In this conversation, you should aim to keep it positive, so that you can resolve an issue without demotivating the person. Particularly avoid blaming – as you explore what went wrong, aim to find out just enough to prevent the same situation recurring. This needs a sensitive approach else the person may feel personally attacked and retreat or become angry.
Think of it like adjusting a piece of machinery. The machine was producing what you wanted. Now it has produced something that is not right. You need to go to the control panel, see what has changed or gone out of adjustment and modify the settings accordingly. Blaming the machine won’t get you very far.”
The steps in an accountability conversation:
1) Where are we now? Ask what they think the situation is. Get to the facts of the matter, including how people feel about it. Perhaps use phrases like “What’s going on?” and “Tell me more” to understand the situation.
2) How did we get here? The aim is to stop the same thing happening again – avoid blaming.
3) What can we do about this? Now that you both know where things stand, you can do something about them. Here is where you help them understand what you need from them and how you want them to work. Follow a collaborative problem-solving approach as ideally you want the person to come up with solutions so they can own them and do what they say they will.
4) Who’s doing what, and by when? Be absolutely clear what the deliverable is, and (i) summarise out loud what both parties have agreed to, or (ii) you summarise what you are going to do, and they explicitly tell you exactly what they’re committing to.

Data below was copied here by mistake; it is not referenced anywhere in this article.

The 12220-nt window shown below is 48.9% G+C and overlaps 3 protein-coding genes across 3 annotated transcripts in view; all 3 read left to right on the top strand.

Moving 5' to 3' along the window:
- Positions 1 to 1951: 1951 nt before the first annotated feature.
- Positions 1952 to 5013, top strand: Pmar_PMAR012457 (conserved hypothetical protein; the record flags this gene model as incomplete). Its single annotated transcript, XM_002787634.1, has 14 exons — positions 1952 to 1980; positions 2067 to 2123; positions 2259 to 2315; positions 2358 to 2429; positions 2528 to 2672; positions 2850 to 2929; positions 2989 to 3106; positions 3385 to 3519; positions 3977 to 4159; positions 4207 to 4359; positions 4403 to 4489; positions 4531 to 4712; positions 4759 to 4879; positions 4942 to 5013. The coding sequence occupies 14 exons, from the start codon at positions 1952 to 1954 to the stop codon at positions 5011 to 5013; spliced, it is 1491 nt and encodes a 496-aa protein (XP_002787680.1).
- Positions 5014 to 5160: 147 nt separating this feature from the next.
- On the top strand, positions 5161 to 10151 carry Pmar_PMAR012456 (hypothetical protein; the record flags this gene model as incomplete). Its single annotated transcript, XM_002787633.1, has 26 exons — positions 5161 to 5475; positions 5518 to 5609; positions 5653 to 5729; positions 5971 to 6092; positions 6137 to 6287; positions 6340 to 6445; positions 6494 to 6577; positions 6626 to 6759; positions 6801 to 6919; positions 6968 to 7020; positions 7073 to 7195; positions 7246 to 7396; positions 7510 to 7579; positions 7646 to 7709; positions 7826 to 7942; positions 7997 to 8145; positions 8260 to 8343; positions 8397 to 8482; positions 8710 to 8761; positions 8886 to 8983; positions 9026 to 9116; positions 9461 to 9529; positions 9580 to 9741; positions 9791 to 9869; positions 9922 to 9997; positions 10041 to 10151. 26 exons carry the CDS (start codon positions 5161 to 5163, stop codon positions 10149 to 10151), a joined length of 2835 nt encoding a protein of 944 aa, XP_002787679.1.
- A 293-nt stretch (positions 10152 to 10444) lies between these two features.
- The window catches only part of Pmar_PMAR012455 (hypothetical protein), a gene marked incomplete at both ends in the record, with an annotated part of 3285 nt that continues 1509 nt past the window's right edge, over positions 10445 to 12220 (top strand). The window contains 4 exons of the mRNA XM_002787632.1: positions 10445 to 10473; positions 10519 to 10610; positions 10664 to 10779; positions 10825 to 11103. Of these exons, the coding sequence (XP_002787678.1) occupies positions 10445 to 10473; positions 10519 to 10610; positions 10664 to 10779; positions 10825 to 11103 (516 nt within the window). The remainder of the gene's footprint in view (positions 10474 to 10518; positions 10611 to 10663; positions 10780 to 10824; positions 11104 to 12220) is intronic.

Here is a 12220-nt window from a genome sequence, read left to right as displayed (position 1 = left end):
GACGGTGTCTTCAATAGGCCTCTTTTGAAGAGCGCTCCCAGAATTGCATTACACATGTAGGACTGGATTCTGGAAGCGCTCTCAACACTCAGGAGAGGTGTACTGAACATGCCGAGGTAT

Alan emphasises that it’s important that your team should have help when they need it, but equally important that you as the manager should not end up solving their problems for them. In the story, the manager expresses it like this: “[Accountability] doesn’t mean I am going to leave you in the lurch… I will work with you to help you find ways to solve any problems you have, and you will then go off and take the necessary actions. We can agree what you are going to do, and how far you can go, every time, so you can be sure what you’ve got my authority for and what you haven’t.”
The third conversation in the book is aimed at addressing poor behaviours or performance. Managers can see these as ‘difficult conversations’ because they anticipate the individual will resist the message, take offence or become upset or angry. Or, they may feel they are letting someone down, or that they will be challenged, or resented afterwards. To handle these personal feelings, managers should try to frame the conversation more positively in their minds before attempting it. For example, seeing it as a developmental conversation, or one where you’re helping them save their job rather than it being their last chance.
While ‘difficult’ conversations can cover behaviour or performance, breaking the news that a delivery deadline will be missed, or telling someone their role is redundant, the example structure below is based on a situation where you need the person to stop or start doing something, or do it differently: